See the Tips for Facilitators page for more information on when to use role playing.  The model session from the addressing the problem block also exemplifies the use of the role play technique.


What is it and why it is useful?

Mini-lectures (10-15 minutes long) provide an opportunity to deliver new information necessary for future work that would assist the participants in better comprehending the problem and making correct conclusions.

How to conduct a mini-lecture

1) It is important to remember that the facilitators’ mission is not only to offer the required information, but also to convince the group members that this information is important for considering and resolving the given problem. Therefore, mini-lectures often include additional questions or a short exchange of ideas;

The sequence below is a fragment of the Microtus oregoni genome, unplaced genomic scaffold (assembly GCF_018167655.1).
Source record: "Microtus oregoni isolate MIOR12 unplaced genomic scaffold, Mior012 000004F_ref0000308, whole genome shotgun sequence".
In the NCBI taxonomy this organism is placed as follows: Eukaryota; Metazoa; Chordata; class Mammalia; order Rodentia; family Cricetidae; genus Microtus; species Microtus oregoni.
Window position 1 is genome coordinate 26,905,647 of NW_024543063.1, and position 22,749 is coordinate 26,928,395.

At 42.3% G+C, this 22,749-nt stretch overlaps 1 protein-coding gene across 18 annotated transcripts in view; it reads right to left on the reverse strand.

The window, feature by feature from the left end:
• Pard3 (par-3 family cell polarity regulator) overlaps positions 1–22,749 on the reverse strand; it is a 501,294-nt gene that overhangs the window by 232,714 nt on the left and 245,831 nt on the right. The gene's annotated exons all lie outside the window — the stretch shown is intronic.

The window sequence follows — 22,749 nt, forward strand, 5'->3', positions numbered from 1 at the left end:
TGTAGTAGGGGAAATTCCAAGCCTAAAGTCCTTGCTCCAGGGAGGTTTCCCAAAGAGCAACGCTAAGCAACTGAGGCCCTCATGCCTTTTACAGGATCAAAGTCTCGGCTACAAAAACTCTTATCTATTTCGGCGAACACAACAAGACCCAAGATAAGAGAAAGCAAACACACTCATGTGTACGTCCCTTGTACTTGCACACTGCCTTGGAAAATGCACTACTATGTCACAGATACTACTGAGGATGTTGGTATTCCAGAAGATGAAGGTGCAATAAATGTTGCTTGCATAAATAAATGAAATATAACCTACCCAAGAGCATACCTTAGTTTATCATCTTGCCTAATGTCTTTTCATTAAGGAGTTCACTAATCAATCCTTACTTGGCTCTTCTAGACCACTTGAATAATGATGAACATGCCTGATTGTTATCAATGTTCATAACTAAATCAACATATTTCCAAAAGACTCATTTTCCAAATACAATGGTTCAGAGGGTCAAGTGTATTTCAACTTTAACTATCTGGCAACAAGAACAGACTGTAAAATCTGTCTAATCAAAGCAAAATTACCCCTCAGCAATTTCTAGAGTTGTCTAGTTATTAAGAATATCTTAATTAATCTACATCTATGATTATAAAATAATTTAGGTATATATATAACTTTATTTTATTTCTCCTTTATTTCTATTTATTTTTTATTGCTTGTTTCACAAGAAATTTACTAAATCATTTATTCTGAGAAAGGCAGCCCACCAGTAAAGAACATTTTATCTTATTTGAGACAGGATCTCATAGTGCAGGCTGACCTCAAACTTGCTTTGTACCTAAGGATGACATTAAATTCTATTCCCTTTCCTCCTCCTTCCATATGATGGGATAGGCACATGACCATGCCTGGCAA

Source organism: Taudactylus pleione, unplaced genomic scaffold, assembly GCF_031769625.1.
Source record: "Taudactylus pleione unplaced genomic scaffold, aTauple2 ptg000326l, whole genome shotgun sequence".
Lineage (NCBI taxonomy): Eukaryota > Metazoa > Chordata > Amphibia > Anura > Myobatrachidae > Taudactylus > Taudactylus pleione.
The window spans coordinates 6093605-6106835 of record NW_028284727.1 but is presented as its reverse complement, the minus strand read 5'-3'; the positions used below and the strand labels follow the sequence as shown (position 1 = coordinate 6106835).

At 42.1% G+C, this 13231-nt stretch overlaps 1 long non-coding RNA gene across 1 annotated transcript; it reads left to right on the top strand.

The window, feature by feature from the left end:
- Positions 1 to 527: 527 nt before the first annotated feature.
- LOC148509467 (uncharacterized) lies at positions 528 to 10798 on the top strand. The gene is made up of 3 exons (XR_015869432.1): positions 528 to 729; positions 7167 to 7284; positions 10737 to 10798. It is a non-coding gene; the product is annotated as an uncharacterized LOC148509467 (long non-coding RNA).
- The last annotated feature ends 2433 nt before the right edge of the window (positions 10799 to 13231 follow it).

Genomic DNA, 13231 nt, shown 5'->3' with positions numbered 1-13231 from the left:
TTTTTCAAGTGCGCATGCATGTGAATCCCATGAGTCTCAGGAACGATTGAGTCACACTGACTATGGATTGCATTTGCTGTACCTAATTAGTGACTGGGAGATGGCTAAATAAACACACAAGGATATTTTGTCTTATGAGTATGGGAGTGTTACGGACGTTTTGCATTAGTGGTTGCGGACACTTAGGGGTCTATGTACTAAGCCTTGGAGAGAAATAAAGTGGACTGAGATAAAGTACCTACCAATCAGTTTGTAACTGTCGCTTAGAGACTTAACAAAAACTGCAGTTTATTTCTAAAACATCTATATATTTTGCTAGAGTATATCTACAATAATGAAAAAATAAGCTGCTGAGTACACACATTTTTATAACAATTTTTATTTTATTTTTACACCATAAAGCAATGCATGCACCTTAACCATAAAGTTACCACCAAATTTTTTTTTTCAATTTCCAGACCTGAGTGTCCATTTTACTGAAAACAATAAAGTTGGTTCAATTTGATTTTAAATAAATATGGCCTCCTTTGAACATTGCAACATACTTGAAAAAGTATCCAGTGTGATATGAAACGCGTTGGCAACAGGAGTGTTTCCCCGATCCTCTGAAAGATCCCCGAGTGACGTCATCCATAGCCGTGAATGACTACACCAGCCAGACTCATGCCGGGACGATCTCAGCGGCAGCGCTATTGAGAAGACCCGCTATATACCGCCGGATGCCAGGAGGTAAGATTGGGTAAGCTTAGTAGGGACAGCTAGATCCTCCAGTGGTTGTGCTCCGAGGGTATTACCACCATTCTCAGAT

2) Mini-lectures conclude with a collective discussion or exercise, where participants can apply the new information in practice;

3) It is desirable to distribute the information discussed during the mini-lecture in printed hand-outs.

Resource exercises

Resource exercises are activities that supply the training session participants with the required resources to accomplish psychologically complex exercises, and to develop self-defense mechanisms against unpleasant memories and experiences.  Resource exercises also assist the group in the quickest possible recovery after discussing concrete, tragic cases of violence against women.

The resource exercises include "icebreaker", or getting acquainted exercises, aimed at relaxation and releasing tension, increasing participants’ comfort level and group cohesion, developing an atmosphere of mutual support, etc.  These exercises can be used to set a tone for the time a group will be together during training. Icebreakers should not be used to avoid dealing with anxiety but rather to provide a less threatening environment.